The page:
Pilot blinded by stroke in air is talked down

A 65-year-old private pilot left almost entirely blind when he suffered a stroke while flying solo at 15,000 feet was talked safely down by a military pilot flying beside him, the Royal Air Force said Friday.

The incident occurred a week earlier, when the private pilot, Jim O'Neill, was flying his single-engine Cessna home from Prestwick, in Scotland, to Colchester, in southeastern England.

O'Neill was about midway through his 350-mile flight when he radioed a mayday, saying he couldn't see his cockpit instruments, the RAF said.

“At first, he believed he was being blinded by sunlight,” Wing Cmdr. Andy Hynd, flight operations commander at the RAF base at Linton-on-Ouse, told BBC Radio. “And so he declared an emergency.”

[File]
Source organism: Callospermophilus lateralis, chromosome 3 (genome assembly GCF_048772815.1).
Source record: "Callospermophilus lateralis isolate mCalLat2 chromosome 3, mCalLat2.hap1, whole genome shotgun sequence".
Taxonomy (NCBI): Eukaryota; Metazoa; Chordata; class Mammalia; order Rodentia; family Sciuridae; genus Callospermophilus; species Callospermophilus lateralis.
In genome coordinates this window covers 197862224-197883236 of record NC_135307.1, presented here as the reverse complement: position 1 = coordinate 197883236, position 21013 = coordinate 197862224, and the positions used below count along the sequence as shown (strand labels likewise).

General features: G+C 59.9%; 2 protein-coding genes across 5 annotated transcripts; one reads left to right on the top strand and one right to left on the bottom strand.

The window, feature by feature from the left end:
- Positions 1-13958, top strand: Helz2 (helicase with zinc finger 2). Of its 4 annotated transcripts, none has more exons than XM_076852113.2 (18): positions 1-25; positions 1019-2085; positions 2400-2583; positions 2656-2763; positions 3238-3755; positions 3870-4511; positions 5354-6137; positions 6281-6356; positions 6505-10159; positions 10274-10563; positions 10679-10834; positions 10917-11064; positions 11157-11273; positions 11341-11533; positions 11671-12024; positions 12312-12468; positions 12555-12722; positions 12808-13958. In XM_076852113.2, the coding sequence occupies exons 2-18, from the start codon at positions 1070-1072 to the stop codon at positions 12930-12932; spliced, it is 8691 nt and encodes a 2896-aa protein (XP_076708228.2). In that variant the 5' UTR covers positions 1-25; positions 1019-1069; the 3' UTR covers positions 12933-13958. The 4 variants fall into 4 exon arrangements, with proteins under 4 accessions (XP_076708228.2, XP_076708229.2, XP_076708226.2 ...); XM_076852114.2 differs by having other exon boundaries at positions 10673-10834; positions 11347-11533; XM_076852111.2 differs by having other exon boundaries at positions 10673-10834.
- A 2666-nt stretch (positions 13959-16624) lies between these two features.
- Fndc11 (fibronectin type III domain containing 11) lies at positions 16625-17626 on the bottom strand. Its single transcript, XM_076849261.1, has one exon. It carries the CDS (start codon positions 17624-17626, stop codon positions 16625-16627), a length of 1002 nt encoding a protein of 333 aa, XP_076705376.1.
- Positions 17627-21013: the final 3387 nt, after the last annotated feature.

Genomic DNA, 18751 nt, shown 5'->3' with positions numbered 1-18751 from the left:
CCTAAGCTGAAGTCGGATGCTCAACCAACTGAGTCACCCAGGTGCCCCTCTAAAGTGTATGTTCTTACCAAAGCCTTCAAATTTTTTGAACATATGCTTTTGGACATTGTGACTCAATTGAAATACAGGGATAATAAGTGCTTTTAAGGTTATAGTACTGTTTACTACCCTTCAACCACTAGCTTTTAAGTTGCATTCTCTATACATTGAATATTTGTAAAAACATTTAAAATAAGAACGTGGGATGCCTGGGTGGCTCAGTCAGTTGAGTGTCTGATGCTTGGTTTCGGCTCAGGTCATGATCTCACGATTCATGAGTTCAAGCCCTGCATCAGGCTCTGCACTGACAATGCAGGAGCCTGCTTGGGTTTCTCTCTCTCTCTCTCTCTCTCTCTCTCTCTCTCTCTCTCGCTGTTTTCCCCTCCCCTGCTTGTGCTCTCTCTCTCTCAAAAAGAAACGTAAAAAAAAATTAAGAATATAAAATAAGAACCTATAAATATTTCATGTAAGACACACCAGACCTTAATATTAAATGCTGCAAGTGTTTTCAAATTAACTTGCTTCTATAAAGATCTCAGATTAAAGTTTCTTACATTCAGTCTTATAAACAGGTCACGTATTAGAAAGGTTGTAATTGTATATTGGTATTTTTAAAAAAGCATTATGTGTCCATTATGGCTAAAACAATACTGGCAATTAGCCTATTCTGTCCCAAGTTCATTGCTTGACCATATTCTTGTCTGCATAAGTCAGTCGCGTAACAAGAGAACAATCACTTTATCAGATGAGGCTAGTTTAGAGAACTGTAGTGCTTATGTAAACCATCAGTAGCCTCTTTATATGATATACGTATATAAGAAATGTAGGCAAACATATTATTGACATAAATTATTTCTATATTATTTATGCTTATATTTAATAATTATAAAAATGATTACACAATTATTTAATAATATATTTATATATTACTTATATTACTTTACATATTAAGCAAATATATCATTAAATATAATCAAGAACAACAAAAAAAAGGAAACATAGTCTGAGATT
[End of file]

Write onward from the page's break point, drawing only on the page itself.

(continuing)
The RAF controllers initially tried to help O'Neill land at another RAF base. But after he failed in several attempts to find the airfield, he was redirected to the Linton base, about 20 miles to the northwest, the officer said.

“But he still couldn't see the runway and he was starting to get distressed, so we thought it was best to send a plane to him,” Hynd said.

The Linton base's chief flying instructor, Wing Cmdr. Paul Gerrard, then took off in a Tucano single-engine aircraft, approached O'Neill's plane and flew alongside him at a distance of about 150 feet.

“He used his voice to guide him down by telling him to turn left and right, to lower the plane and to do his pre-landing checks,” Hynd said. “At very short range he still couldn't see the runway, and it was only at the last minute that he could. He landed about halfway down and came to a halt just at the end.”

Doctors said O'Neill lost his sight when a stroke caused an increase of pressure on his optic nerves, but that he would probably regain his sight eventually.